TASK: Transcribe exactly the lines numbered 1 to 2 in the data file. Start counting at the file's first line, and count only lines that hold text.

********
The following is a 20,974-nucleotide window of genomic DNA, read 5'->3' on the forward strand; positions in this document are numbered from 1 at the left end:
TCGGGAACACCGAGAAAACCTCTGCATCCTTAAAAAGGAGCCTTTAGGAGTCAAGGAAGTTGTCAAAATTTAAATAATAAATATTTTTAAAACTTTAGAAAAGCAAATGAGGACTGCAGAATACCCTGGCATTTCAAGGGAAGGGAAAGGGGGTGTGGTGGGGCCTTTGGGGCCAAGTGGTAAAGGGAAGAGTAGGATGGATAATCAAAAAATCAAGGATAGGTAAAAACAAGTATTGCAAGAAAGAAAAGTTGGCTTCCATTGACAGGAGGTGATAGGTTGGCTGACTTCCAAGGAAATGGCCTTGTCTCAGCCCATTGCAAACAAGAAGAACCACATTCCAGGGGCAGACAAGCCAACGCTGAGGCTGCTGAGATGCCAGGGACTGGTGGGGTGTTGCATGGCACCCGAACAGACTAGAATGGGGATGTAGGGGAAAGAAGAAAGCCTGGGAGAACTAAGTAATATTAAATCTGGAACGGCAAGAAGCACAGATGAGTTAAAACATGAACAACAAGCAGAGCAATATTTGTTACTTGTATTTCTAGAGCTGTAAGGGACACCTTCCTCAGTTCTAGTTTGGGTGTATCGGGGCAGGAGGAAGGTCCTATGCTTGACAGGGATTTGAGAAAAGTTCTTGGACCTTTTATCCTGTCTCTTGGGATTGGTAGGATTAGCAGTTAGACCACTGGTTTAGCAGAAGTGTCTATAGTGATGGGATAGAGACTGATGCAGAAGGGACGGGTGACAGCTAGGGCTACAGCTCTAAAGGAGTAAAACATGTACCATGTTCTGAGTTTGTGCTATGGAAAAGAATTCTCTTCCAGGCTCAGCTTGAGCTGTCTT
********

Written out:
The following is a 20,974-nucleotide window of genomic DNA, read 5'->3' on the forward strand; positions in this document are numbered from 1 at the left end:
TCGGGAACACCGAGAAAACCTCTGCATCCTTAAAAAGGAGCCTTTAGGAGTCAAGGAAGTTGTCAAAATTTAAATAATAAATATTTTTAAAACTTTAGAAAAGCAAATGAGGACTGCAGAATACCCTGGCATTTCAAGGGAAGGGAAAGGGGGTGTGGTGGGGCCTTTGGGGCCAAGTGGTAAAGGGAAGAGTAGGATGGATAATCAAAAAATCAAGGATAGGTAAAAACAAGTATTGCAAGAAAGAAAAGTTGGCTTCCATTGACAGGAGGTGATAGGTTGGCTGACTTCCAAGGAAATGGCCTTGTCTCAGCCCATTGCAAACAAGAAGAACCACATTCCAGGGGCAGACAAGCCAACGCTGAGGCTGCTGAGATGCCAGGGACTGGTGGGGTGTTGCATGGCACCCGAACAGACTAGAATGGGGATGTAGGGGAAAGAAGAAAGCCTGGGAGAACTAAGTAATATTAAATCTGGAACGGCAAGAAGCACAGATGAGTTAAAACATGAACAACAAGCAGAGCAATATTTGTTACTTGTATTTCTAGAGCTGTAAGGGACACCTTCCTCAGTTCTAGTTTGGGTGTATCGGGGCAGGAGGAAGGTCCTATGCTTGACAGGGATTTGAGAAAAGTTCTTGGACCTTTTATCCTGTCTCTTGGGATTGGTAGGATTAGCAGTTAGACCACTGGTTTAGCAGAAGTGTCTATAGTGATGGGATAGAGACTGATGCAGAAGGGACGGGTGACAGCTAGGGCTACAGCTCTAAAGGAGTAAAACATGTACCATGTTCTGAGTTTGTGCTATGGAAAAGAATTCTCTTCCAGGCTCAGCTTGAGCTGTCTT